Department of Special Education and Communication Disorders


Date of this Version



Published in Journal of Speech, Language, and Hearing Research 49 (December 2006), pp. 1175–1192; doi: 10.1044/1092-4388(2006/085) Copyright © 2006 American Speech-Language-Hearing Association. Used by permission.


Purpose: The purpose of this study was to differentiate effects of phonotactic probability, the likelihood of occurrence of a sound sequence, and neighborhood density, the number of words that sound similar to a given word, on adult word learning. A second purpose was to determine what aspect of word learning (viz., triggering learning, formation of an initial representation, or integration with existing representations) was influenced by each variable.
Method: Thirty-two adults were exposed to 16 nonwords paired with novel objects in a story context. The nonwords orthogonally varied in phonotactic probability and neighborhood density. Learning was measured following 1, 4, and 7 exposures in a picture-naming task. Partially correct (i.e., 2 of 3 phonemes correct) and completely correct responses (i.e., 3 of 3 phonemes correct) were analyzed together and independently to examine emerging and partial representations of new words versus complete and accurate representations of new words.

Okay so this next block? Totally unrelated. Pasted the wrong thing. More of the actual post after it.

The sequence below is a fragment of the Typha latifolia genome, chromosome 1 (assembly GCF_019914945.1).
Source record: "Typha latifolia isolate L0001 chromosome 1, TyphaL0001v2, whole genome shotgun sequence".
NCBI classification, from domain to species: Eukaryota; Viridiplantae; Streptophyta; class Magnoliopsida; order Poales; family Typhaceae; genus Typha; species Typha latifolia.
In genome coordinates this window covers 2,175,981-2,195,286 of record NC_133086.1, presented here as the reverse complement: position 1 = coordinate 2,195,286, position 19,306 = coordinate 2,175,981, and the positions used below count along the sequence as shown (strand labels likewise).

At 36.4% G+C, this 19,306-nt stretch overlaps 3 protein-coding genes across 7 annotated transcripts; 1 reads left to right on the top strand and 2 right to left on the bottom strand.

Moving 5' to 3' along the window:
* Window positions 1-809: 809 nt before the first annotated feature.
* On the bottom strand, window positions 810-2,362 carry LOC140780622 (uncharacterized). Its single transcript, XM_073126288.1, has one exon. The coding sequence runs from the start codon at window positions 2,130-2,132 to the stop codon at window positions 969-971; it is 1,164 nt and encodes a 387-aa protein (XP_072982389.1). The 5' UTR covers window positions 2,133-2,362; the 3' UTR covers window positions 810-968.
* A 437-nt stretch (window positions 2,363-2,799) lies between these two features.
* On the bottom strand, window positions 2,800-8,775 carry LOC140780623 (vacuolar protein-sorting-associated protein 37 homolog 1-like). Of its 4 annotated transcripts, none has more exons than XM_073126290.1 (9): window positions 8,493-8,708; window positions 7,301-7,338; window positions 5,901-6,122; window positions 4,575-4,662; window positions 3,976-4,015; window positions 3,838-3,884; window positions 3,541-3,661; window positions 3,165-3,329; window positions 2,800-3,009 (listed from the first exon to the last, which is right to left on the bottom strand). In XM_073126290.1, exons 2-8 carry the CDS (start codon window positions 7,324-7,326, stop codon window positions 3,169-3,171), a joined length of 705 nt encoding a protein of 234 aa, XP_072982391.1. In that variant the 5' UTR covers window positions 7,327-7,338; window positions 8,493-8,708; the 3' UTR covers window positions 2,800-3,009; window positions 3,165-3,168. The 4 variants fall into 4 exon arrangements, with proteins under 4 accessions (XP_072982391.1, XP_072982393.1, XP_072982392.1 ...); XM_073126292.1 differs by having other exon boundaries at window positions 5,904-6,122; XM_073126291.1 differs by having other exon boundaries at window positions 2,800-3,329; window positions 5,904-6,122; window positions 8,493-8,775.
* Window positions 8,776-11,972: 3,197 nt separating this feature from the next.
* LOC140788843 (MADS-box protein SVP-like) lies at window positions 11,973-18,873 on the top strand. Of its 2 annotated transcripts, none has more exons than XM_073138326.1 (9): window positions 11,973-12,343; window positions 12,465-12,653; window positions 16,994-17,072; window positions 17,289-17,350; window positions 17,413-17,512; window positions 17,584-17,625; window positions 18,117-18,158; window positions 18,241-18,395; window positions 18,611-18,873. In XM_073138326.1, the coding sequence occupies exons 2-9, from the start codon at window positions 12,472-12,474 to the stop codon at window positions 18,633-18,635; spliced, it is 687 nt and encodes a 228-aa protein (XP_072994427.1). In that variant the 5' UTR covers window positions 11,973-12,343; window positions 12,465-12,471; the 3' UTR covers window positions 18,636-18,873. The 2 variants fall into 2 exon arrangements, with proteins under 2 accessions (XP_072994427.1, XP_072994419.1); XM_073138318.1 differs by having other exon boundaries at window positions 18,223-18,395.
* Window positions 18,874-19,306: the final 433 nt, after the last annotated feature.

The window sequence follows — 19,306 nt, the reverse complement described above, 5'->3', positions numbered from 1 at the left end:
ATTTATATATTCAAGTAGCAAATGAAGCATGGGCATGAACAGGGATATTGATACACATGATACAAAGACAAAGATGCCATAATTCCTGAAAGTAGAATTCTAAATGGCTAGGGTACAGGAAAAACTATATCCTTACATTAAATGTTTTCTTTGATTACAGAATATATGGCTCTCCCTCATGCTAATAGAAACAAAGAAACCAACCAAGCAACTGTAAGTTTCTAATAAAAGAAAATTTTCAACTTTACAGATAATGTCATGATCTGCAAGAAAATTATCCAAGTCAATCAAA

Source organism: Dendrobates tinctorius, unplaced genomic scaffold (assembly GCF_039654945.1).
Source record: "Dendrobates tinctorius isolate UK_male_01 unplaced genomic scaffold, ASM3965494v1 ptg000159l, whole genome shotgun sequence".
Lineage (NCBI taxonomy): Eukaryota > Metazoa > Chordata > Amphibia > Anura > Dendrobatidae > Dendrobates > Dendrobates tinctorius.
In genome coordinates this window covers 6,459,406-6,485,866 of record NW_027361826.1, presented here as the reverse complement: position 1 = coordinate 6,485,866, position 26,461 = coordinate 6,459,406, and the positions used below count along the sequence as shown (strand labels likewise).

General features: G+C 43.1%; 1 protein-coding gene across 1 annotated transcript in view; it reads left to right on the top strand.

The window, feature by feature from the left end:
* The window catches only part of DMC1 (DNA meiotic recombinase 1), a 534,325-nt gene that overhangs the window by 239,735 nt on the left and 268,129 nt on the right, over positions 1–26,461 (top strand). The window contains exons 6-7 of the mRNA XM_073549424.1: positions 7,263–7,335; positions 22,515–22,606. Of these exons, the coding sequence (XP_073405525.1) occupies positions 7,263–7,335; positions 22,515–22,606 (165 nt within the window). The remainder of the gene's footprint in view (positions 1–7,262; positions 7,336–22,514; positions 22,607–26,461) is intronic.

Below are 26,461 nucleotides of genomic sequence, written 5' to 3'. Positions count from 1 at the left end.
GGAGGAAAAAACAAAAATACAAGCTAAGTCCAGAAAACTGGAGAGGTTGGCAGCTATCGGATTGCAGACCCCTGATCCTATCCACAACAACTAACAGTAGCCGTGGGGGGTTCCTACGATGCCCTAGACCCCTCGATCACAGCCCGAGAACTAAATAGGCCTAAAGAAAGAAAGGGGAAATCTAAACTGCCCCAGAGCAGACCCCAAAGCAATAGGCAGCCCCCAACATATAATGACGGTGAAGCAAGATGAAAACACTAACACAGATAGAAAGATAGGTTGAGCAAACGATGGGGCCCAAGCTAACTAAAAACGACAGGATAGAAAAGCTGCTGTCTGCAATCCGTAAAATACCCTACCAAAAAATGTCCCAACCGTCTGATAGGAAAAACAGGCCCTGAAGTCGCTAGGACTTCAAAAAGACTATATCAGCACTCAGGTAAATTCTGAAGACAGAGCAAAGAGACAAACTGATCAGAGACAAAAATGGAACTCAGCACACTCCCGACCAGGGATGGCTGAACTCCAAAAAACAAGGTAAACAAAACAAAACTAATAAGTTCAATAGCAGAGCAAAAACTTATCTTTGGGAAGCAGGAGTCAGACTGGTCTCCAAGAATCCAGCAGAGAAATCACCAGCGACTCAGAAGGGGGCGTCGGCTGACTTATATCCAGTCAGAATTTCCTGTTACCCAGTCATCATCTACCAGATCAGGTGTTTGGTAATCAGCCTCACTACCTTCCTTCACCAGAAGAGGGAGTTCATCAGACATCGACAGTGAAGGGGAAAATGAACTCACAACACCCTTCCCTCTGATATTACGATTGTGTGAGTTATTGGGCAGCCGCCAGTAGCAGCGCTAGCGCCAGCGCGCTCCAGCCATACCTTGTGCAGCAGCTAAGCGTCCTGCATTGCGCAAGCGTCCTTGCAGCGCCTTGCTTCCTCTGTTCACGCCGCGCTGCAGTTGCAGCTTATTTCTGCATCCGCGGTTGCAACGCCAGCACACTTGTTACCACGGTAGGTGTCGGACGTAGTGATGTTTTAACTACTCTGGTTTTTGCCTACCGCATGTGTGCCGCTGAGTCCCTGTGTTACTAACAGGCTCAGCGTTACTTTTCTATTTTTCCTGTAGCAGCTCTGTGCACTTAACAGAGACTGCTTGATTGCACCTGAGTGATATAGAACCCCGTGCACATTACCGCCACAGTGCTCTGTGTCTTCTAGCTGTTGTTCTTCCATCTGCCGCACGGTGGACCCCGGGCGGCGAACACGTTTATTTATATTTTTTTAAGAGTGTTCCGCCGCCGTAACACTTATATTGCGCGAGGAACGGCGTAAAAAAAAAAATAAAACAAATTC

Results: Analysis of partially correct and completely correct responses combined showed that adults learned a lower proportion of high-probability nonwords than low-probability nonwords (i.e., high-probability disadvantage) and learned a higher proportion of high-density nonwords than low-density nonwords (i.e., high-density advantage). Separate analysis of partially correct responses yielded an effect of phonotactic probability only, whereas analysis of completely correct responses yielded an effect of neighborhood density only.
Conclusions: These findings suggest that phonological and lexical processing influence different aspects of word learning. In particular, phonotactic probability may aid in triggering new learning, whereas neighborhood density may influence the integration of new lexical representations with existing representations.